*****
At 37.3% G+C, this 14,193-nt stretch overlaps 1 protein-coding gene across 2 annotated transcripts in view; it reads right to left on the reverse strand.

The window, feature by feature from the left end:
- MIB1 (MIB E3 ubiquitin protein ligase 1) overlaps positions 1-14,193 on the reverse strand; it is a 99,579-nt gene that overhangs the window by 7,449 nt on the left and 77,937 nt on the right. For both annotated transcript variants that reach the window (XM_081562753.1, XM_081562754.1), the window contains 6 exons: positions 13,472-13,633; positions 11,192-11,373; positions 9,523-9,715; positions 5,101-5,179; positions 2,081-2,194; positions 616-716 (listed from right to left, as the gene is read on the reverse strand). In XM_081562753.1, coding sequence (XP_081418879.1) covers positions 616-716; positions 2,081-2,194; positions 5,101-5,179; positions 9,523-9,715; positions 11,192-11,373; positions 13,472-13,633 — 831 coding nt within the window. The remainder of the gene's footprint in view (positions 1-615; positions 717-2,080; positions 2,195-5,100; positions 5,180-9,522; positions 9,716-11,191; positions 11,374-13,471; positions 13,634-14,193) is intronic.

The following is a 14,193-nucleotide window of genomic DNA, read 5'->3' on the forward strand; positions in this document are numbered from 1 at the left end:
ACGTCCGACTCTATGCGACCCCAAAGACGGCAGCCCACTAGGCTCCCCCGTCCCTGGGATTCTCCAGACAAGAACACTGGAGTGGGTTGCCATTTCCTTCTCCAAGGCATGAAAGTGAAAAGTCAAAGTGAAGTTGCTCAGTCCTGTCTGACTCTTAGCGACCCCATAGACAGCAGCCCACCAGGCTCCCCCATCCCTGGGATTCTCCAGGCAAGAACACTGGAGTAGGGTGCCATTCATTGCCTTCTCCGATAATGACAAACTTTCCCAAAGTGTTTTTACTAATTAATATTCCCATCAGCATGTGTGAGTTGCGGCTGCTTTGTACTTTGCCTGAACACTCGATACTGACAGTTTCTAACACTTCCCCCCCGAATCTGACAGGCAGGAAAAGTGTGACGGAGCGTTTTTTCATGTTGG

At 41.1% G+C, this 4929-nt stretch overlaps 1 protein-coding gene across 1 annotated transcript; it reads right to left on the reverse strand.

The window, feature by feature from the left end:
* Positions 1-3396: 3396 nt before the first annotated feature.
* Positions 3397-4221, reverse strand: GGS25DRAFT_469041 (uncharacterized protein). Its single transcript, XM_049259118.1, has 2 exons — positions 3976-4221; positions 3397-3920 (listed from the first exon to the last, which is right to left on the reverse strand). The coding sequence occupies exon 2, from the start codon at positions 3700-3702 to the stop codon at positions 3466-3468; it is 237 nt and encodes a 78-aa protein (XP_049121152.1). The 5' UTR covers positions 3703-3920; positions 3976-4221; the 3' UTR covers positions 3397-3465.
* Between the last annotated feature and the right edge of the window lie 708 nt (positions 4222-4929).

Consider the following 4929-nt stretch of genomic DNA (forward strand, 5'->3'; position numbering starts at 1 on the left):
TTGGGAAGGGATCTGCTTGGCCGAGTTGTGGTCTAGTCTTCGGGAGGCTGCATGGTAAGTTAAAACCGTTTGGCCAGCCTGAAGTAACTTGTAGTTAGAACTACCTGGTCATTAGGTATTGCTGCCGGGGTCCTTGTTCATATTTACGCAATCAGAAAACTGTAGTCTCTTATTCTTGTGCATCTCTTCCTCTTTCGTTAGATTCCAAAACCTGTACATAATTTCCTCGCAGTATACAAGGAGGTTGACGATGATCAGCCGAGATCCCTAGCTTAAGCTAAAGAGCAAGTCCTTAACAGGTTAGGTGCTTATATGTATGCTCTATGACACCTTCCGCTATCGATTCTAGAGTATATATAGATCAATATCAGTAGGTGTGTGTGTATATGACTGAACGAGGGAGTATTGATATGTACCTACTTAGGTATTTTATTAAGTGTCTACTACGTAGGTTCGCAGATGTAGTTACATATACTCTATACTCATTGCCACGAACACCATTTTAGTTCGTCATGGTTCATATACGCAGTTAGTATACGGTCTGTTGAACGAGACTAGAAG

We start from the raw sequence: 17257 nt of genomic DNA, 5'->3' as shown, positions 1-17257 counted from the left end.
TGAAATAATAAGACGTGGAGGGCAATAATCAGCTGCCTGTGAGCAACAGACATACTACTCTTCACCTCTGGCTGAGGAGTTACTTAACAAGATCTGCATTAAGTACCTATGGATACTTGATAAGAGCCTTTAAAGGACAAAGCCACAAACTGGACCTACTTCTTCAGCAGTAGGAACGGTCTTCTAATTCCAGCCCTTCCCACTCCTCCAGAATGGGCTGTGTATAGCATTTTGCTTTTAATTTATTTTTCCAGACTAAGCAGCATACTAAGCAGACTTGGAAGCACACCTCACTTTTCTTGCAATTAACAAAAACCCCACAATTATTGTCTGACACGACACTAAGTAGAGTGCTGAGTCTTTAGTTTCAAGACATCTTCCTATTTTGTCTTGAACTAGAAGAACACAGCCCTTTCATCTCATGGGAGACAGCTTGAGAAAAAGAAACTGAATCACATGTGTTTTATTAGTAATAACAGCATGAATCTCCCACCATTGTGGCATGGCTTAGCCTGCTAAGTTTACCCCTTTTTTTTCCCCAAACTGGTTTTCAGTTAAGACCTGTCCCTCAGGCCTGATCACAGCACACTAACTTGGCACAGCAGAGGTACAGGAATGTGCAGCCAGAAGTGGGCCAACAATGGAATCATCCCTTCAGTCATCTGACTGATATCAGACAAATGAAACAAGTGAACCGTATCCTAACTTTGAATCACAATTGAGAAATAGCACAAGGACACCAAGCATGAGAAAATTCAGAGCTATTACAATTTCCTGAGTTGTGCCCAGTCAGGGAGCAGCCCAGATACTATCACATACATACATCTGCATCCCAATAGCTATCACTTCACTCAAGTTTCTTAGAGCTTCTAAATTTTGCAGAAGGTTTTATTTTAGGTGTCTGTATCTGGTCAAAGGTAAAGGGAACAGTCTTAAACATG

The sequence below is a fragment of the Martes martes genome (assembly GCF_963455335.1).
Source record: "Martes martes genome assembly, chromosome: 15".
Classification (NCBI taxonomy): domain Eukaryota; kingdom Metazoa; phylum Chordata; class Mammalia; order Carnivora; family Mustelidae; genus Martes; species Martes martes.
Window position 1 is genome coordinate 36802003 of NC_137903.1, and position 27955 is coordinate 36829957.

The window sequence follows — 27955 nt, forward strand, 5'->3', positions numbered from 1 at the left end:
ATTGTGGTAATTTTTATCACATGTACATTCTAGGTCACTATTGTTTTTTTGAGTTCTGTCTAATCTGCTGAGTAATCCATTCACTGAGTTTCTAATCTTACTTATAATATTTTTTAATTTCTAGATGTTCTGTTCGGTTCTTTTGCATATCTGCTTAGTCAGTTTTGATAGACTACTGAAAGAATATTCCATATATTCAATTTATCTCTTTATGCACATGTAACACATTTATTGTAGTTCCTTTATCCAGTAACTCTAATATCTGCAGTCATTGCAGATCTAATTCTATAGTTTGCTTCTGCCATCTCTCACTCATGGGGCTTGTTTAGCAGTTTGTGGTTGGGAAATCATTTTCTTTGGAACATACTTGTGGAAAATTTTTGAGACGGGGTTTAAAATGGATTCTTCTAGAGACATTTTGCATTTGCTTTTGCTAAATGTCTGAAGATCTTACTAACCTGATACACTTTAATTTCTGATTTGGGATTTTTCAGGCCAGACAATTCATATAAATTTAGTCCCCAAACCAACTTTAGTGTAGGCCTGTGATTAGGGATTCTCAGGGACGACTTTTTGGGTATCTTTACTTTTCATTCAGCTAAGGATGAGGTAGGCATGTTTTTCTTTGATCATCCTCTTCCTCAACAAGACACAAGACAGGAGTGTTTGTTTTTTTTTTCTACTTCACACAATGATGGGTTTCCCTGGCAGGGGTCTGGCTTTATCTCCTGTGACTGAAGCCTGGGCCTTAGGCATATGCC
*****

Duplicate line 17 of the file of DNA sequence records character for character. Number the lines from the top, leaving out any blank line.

Classification (NCBI taxonomy): domain Eukaryota; kingdom Metazoa; phylum Chordata; class Mammalia; order Carnivora; family Mustelidae; genus Martes; species Martes martes.